The Frog is a $300 device on wheels that allows a child who is at least 6-months-old to use their arms to move.

By Caitlin Keating
July 02, 2019
GoFundMe

A 2-year-old boy with Spina bifida isn’t able to move his body below his chest, but now he finally has a way to get around — and it’s all because of his determined father.

Brody Moreland spent 16 days in the NICU after he was born and had to go through two surgeries within the first week of his life, according to Good Morning America.

He was then diagnosed with spinal cord atrophy, “which essentially means he’s paralyzed from the chest down,” his dad, Taylor Moreland, told the news outlet.

His mom, Ally Moreland, said they “were devastated” in the beginning.

“There was a lot of guilt and questions and worry; ‘What did I do wrong? Why did this happen to my child?'” she told GMA.

But Brody’s parents decided to turn that anguish into determination. It was last year when they noticed Brody kept getting his hands stuck underneath a scooter board that helped him move.

“I started thinking, ‘Truly I can make something better,'” Taylor told GMA. “Just seeing him try to move, that sparked it. Then it was [a] relentless drive to get him crawling.”

Taylor’s bright idea came to life in September 2018, when he created the Frog, a $300 device on wheels that allows a child who is at least 6-months-old to use their arms to move.

“Because of how easily the Frog moves, it motivates children who otherwise have a hard time moving, to propel forward or backward,” reads a description on the Frog’s website. “The Frog is very lightweight and works well on carpet, tile, wood, and in tight spaces.”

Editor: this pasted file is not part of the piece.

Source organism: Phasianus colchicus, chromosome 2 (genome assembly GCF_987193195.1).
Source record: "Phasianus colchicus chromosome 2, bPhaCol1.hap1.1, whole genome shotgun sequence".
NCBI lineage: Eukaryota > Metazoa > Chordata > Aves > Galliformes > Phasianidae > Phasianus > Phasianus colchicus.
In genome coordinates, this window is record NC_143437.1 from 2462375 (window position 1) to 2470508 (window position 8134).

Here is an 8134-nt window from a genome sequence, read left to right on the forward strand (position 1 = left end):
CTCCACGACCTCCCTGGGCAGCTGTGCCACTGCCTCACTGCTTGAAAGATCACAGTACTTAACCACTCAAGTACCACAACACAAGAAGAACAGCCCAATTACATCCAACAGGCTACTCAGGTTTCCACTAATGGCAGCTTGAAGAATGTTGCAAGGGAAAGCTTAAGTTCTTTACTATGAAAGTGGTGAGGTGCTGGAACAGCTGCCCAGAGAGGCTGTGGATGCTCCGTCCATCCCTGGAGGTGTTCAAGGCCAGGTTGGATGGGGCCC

GMA reports that around 20 children are using the device and there’s a list of families wanting one. A GoFundMe page, created to get the device in more homes, has so far raised more than $25,000 of the $50,000 goal.

“One, a little 12-month-old boy with Down syndrome. It helped him to figure out how to use his arms for crawling,” Ally told GMA. “The other child has a big feeding tube in her belly and was not comfortable lying on her tummy. Using padding she is able to use the Frog without pain and move around successfully. The third is a child with very little muscle strength.”

The outlet reports that Taylor builds the device from foam core plastic and works on the ambitious project at night from the family’s home.

“Most of the kids who have them now have found out through our network of physical therapists or our GoFundMe page,” said Taylor. “I never thought this would be something that would help another kid.”

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